This is a copy of an article published in The Peak Advertiser, the Peak District's local free newspaper, on 22nd April 2002, reproduced by kind permission of the author, the late Desmond Holden.

The “What's in a Name” series was a regular feature in the Advertiser over the period 1993‑2004, taking a refreshing look at the derivation of some typically Derbyshire surnames.

Articles are confined to the origins and meanings of surnames, and do not indicate any particular interest on Desmond's part in the genealogy, descent, or family history of individuals bearing the surnames featured.

Editor's Note: Articles are provided for general interest and background only. They are not intended to provide an exhaustive treatise for any individual family history - investigations of which may yield quite different results. Or, in Desmond's own words:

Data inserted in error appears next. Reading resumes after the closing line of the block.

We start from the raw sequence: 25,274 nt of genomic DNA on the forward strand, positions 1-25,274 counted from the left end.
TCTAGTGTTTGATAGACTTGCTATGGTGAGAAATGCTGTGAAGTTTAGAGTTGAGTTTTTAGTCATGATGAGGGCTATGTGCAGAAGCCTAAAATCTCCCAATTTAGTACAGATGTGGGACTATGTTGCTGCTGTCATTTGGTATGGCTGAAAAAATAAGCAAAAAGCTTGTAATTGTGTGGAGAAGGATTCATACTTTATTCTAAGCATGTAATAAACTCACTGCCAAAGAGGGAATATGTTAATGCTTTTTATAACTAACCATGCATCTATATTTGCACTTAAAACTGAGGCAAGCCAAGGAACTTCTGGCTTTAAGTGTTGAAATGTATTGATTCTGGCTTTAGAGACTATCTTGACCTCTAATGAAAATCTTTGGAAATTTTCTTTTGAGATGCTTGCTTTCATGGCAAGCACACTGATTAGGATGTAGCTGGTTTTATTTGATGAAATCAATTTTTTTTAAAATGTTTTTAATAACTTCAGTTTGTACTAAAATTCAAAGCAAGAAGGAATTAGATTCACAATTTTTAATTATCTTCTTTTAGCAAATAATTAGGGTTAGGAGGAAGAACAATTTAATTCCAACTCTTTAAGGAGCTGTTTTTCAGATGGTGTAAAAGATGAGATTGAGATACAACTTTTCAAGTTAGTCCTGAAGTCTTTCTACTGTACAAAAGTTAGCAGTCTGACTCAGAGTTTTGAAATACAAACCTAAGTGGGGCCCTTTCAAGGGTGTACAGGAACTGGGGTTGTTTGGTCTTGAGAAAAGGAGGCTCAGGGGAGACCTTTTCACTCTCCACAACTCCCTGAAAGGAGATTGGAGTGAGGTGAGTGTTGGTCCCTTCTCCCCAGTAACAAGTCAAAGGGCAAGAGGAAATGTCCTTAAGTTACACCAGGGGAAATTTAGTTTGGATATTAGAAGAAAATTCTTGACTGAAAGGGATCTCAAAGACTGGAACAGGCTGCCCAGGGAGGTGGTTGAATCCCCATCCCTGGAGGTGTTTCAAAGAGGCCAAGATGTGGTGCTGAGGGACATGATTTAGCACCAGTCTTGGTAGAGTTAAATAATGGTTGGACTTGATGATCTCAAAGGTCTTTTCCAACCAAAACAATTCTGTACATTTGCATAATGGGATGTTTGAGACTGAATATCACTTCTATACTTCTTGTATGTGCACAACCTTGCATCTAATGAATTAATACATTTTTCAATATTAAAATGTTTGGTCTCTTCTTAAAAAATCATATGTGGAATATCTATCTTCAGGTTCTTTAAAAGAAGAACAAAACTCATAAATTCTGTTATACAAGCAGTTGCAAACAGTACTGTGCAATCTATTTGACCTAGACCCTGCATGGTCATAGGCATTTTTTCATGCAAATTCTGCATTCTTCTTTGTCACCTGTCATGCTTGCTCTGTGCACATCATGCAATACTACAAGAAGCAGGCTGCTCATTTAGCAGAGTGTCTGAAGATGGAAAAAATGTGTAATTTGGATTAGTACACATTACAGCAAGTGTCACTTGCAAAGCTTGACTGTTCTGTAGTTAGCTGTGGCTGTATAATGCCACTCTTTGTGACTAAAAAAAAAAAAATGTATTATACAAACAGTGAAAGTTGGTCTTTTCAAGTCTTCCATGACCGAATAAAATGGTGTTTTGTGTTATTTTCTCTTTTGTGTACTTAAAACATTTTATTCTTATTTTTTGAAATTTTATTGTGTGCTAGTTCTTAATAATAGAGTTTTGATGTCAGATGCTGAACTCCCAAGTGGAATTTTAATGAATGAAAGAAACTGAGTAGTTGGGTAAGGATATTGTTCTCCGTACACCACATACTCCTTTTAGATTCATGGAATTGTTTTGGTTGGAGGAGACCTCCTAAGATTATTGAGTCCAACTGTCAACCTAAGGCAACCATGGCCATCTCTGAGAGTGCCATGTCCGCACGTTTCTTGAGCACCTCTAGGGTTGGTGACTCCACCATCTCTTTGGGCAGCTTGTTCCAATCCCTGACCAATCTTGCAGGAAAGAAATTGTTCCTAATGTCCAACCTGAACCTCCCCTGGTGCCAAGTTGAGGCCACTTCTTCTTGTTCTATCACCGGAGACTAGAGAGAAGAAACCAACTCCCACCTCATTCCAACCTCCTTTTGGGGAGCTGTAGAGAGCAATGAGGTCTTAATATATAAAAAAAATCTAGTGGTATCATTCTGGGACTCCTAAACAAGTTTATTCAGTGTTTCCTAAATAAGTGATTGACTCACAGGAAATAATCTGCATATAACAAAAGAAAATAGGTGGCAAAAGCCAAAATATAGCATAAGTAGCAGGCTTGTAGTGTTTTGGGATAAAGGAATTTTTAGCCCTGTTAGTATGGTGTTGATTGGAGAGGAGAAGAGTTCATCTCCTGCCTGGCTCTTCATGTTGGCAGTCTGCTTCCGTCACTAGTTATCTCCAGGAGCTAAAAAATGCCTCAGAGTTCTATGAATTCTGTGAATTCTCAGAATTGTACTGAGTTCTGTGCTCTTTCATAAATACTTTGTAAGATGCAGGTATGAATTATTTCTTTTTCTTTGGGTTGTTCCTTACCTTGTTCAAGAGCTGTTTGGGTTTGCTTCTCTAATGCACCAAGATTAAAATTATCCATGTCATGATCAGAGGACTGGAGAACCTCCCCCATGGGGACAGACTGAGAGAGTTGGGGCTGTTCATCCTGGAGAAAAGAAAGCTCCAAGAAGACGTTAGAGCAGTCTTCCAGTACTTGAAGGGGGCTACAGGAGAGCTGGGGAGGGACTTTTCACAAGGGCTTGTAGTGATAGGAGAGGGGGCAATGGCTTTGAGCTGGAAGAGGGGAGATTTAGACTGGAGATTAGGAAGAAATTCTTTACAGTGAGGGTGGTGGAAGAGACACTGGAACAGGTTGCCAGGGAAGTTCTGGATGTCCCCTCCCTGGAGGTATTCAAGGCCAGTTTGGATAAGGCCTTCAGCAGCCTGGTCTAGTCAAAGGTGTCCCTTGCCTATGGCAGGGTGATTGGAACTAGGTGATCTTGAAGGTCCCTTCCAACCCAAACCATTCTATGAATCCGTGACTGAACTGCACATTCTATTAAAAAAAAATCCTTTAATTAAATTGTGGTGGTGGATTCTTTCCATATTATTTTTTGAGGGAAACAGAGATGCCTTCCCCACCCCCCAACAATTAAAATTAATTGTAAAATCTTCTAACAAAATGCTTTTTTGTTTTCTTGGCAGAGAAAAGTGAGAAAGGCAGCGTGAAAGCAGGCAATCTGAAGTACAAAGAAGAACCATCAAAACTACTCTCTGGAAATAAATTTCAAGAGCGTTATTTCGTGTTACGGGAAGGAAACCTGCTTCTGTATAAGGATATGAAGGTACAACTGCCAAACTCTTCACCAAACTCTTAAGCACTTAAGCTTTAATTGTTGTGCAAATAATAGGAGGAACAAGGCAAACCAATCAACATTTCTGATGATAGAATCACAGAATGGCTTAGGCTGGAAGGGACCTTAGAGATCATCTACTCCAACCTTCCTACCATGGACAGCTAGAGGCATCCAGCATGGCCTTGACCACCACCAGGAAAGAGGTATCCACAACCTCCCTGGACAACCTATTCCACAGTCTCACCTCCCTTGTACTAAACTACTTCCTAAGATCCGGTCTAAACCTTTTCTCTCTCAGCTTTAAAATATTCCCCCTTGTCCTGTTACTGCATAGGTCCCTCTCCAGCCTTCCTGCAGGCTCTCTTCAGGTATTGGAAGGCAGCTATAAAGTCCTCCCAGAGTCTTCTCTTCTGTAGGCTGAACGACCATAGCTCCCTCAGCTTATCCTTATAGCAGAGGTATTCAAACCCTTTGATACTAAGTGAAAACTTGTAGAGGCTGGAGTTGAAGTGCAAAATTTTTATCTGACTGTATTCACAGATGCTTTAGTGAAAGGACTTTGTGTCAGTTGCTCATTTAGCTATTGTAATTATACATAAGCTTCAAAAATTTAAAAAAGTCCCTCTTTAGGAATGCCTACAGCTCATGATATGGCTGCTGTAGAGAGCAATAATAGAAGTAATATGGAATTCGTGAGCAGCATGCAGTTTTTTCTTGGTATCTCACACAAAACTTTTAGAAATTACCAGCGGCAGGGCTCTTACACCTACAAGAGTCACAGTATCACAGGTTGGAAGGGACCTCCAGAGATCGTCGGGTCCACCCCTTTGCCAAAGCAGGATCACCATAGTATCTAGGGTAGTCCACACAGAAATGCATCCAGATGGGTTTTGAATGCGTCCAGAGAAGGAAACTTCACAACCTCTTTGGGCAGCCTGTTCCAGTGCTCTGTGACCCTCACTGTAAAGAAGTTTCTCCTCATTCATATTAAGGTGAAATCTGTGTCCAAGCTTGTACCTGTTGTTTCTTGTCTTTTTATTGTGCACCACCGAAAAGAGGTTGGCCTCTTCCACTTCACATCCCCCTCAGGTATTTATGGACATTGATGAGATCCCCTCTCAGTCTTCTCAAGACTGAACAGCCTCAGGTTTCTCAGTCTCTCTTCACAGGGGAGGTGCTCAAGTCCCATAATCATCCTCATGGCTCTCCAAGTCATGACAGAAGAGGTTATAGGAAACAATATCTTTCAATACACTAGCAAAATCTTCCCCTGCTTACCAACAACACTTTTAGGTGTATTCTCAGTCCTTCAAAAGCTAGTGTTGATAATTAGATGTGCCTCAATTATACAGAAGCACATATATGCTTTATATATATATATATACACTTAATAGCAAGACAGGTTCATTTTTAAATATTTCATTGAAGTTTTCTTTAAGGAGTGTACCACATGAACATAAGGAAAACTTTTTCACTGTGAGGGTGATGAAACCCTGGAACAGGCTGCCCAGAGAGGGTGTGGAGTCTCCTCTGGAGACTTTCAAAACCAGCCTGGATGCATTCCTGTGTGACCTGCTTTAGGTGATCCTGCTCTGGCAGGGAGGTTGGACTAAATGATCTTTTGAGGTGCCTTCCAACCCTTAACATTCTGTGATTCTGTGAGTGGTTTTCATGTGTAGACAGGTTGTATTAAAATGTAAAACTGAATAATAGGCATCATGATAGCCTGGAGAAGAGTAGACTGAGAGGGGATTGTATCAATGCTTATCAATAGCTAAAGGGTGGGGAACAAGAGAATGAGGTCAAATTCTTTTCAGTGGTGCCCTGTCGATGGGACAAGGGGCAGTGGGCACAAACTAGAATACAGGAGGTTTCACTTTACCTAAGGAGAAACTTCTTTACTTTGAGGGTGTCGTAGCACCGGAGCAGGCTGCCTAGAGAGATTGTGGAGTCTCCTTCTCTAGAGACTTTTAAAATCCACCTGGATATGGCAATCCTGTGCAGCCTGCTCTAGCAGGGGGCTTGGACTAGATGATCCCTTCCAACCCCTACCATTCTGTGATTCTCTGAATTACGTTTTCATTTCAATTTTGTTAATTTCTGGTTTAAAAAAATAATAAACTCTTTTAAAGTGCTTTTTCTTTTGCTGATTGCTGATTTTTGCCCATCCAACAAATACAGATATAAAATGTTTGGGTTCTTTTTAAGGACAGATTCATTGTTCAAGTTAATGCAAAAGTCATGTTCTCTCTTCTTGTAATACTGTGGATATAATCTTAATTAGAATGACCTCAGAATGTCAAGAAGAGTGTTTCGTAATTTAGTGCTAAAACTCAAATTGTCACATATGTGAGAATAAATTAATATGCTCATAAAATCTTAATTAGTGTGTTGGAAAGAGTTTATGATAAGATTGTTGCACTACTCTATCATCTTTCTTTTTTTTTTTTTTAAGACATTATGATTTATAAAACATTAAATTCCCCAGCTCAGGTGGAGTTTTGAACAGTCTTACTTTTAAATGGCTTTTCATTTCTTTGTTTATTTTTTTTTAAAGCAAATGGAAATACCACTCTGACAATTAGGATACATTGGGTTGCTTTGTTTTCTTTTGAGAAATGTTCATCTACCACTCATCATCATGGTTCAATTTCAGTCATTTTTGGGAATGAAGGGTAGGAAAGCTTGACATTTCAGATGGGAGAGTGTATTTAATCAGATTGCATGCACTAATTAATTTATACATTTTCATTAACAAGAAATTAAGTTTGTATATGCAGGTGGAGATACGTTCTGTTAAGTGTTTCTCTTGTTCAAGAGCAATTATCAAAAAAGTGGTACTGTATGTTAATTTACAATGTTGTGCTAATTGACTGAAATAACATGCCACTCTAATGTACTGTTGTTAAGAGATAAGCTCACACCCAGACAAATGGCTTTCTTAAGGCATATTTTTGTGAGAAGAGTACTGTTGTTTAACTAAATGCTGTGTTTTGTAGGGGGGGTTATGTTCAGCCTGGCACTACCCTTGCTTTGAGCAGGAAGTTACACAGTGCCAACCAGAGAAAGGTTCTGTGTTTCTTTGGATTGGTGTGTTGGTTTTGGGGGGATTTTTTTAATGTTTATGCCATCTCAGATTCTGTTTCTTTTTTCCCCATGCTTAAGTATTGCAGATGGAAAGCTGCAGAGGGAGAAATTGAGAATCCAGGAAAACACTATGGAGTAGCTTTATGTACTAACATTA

“In the end it must remain with individual bearers of the names to draw upon family traditions and to seek out such documentary evidence as is available to decide the matter for themselves.”

WHAT'S IN A NAME … Are you called PRICE?
Variations: Pryce, Pryse, Preece etc.

Contrary to a widely-held belief, families bearing the name Price or any of its variations, are not necessarily of Welsh ancestry - they could have their origins in the northern counties of Scotland! When the records are consulted and when surnames of apparently Welsh appearance have not only been entered up in places so far distant from that region but also at a time when movement was limited - then truly some alternative explanation for the origin of such surnames ought to be investigated. In Northumberland we encounter Adam Pryse and in its diametrically opposite county of Cornwall (1297) is to be found a Robert Pryse, while over in Essex (1320) dwelt Richard Prys.